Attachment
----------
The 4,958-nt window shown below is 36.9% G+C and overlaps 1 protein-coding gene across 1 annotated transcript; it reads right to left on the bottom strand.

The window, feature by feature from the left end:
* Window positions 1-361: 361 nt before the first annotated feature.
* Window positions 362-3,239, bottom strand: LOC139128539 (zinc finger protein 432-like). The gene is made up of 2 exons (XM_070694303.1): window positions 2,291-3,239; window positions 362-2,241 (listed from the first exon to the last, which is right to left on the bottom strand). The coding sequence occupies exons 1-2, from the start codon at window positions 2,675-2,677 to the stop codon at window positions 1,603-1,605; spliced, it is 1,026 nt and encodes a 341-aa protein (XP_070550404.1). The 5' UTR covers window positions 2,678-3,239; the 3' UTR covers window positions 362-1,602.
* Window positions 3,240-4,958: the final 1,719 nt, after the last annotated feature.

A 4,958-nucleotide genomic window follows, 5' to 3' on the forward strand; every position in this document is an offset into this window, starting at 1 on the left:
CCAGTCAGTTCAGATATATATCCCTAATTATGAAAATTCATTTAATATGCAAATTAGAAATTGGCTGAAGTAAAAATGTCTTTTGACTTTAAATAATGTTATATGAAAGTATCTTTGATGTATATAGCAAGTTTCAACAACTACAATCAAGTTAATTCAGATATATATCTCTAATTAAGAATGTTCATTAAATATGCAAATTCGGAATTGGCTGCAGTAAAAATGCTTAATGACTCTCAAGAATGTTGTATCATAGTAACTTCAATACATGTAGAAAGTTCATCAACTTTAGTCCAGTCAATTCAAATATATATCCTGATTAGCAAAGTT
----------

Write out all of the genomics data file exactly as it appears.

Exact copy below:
The 4,958-nt window shown below is 36.9% G+C and overlaps 1 protein-coding gene across 1 annotated transcript; it reads right to left on the bottom strand.

The window, feature by feature from the left end:
* Window positions 1-361: 361 nt before the first annotated feature.
* Window positions 362-3,239, bottom strand: LOC139128539 (zinc finger protein 432-like). The gene is made up of 2 exons (XM_070694303.1): window positions 2,291-3,239; window positions 362-2,241 (listed from the first exon to the last, which is right to left on the bottom strand). The coding sequence occupies exons 1-2, from the start codon at window positions 2,675-2,677 to the stop codon at window positions 1,603-1,605; spliced, it is 1,026 nt and encodes a 341-aa protein (XP_070550404.1). The 5' UTR covers window positions 2,678-3,239; the 3' UTR covers window positions 362-1,602.
* Window positions 3,240-4,958: the final 1,719 nt, after the last annotated feature.

A 4,958-nucleotide genomic window follows, 5' to 3' on the forward strand; every position in this document is an offset into this window, starting at 1 on the left:
CCAGTCAGTTCAGATATATATCCCTAATTATGAAAATTCATTTAATATGCAAATTAGAAATTGGCTGAAGTAAAAATGTCTTTTGACTTTAAATAATGTTATATGAAAGTATCTTTGATGTATATAGCAAGTTTCAACAACTACAATCAAGTTAATTCAGATATATATCTCTAATTAAGAATGTTCATTAAATATGCAAATTCGGAATTGGCTGCAGTAAAAATGCTTAATGACTCTCAAGAATGTTGTATCATAGTAACTTCAATACATGTAGAAAGTTCATCAACTTTAGTCCAGTCAATTCAAATATATATCCTGATTAGCAAAGTT